He had come to the surface facing down the stream; in a moment the visible world seemed to wheel slowly round, himself the pivotal point, and he saw the bridge, the fort, the soldiers upon the bridge, the captain, the sergeant, the two privates, his executioners. They were in silhouette against the blue sky. They shouted and gesticulated, pointing at him. The captain had drawn his pistol, but did not fire; the others were unarmed. Their movements were grotesque and horrible, their forms gigantic.
Suddenly he heard a sharp report and something struck the water smartly within a few inches of his head, spattering his face with spray. He heard a second report, and saw one of the sentinels with his rifle at his shoulder, a light cloud of blue smoke rising from the muzzle. The man in the water saw the eye of the man on the bridge gazing into his own through the sights of the rifle. He observed that it was a gray eye and remembered having read that gray eyes were keenest, and that all famous marksmen had them. Nevertheless, this one had missed.
A counter-swirl had caught Fahrquhar and turned him half round; he was again looking at the forest on the bank opposite the fort. The sound of a clear, high voice in a monotonous singsong now rang out behind him and came across the water with a distinctness that pierced and subdued all other sounds, even the beating of the ripples in his ears. Although no soldier, he had frequented camps enough to know the dread significance of that deliberate, drawling, aspirated chant; the lieutenant on shore was taking a part in the morning’s work. How coldly and pitilessly — with what an even, calm intonation, presaging, and enforcing tranquility in the men — with what accurately measured interval fell those cruel words:
“Company! . . . Attention! . . . Shoulder arms! . . . Ready! . . . Aim! . . . Fire!”
Fahrquhar dived — dived as deeply as he could. The water roared in his ears like the voice of Niagara, yet he heard the dull thunder of the volley and, rising again toward the surface, met shining bits of metal, singularly flattened, oscillating slowly downward. Some of them touched him on the face and hands, then fell away, continuing their descent. One lodged between his collar and neck; it was uncomfortably warm and he snatched it out.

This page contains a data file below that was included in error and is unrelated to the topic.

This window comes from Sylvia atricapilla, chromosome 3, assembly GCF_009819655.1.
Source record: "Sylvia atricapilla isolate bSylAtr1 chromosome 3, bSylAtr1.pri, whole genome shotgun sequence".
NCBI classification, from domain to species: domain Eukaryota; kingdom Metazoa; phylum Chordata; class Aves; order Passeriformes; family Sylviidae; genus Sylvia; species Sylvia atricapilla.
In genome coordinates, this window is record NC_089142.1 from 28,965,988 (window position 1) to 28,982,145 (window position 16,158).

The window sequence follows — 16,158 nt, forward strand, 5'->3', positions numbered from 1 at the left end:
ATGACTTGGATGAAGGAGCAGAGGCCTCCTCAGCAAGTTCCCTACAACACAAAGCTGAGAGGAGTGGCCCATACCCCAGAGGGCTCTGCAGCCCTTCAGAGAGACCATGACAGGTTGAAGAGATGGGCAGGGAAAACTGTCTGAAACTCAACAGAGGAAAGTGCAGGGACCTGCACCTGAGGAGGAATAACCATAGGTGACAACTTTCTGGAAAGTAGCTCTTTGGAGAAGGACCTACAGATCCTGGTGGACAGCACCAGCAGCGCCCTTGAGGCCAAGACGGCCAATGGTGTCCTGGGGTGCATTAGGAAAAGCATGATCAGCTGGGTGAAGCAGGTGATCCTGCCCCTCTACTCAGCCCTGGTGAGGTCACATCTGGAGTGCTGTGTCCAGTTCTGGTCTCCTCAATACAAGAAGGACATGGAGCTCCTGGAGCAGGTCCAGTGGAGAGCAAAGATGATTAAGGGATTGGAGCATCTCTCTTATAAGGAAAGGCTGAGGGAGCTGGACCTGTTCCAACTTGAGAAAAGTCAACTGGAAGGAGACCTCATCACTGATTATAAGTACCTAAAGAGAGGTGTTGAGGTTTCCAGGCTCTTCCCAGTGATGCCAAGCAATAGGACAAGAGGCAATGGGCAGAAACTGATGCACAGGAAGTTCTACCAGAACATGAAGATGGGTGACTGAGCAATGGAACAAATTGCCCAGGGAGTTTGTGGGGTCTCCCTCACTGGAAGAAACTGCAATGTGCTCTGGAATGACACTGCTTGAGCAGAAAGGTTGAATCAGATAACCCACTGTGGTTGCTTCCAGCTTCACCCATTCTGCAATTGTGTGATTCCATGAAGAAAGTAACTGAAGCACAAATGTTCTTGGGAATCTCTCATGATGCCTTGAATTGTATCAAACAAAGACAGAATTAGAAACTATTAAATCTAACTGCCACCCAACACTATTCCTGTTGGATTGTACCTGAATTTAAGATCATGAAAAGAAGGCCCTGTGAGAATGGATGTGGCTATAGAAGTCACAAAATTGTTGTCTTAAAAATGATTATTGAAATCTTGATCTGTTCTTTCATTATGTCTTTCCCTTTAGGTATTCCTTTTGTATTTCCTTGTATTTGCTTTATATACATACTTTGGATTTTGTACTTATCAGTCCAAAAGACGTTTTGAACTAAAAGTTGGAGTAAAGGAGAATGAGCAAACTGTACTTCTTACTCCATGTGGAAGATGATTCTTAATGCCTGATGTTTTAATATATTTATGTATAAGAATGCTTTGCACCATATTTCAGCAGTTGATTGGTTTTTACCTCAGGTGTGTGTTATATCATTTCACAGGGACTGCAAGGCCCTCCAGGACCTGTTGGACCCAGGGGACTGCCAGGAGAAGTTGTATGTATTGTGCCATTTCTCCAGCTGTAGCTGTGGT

As he rose to the surface, gasping for breath, he saw that he had been a long time under water; he was perceptibly farther downstream — nearer to safety. The soldiers had almost finished reloading; the metal ramrods flashed all at once in the sunshine as they were drawn from the barrels, turned in the air, and thrust into their sockets. The two sentinels fired again, independently and ineffectually.
The hunted man saw all this over his shoulder; he was now swimming vigorously with the current. His brain was as energetic as his arms and legs; he thought with the rapidity of lightning:
“The officer,” he reasoned, “will not make that martinet’s error a second time. It is as easy to dodge a volley as a single shot. He has probably already given the command to fire at will. God help me, I cannot dodge them all!”
An appalling splash within two yards of him was followed by a loud, rushing sound, DIMINUENDO, which seemed to travel back through the air to the fort and died in an explosion which stirred the very river to its deeps! A rising sheet of water curved over him, fell down upon him, blinded him, strangled him! The cannon had taken an hand in the game. As he shook his head free from the commotion of the smitten water he heard the deflected shot humming through the air ahead, and in an instant it was cracking and smashing the branches in the forest beyond.
“They will not do that again,” he thought; “the next time they will use a charge of grape. I must keep my eye upon the gun; the smoke will apprise me — the report arrives too late; it lags behind the missile. That is a good gun.”
Suddenly he felt himself whirled round and round — spinning like a top. The water, the banks, the forests, the now distant bridge, fort and men, all were commingled and blurred. Objects were represented by their colors only; circular horizontal streaks of color — that was all he saw. He had been caught in a vortex and was being whirled on with a velocity of advance and gyration that made him giddy and sick. In few moments he was flung upon the gravel at the foot of the left bank of the stream — the southern bank — and behind a projecting point which concealed him from his enemies. The sudden arrest of his motion, the abrasion of one of his hands on the gravel, restored him, and he wept with delight. He dug his fingers into the sand, threw it over himself in handfuls and audibly blessed it. It looked like diamonds, rubies, emeralds; he could think of nothing beautiful which it did not resemble. The trees upon the bank were giant garden plants; he noted a definite order in their arrangement, inhaled the fragrance of their blooms. A strange roseate light shone through the spaces among their trunks and the wind made in their branches the music of AEolian harps. He had not wish to perfect his escape — he was content to remain in that enchanting spot until retaken.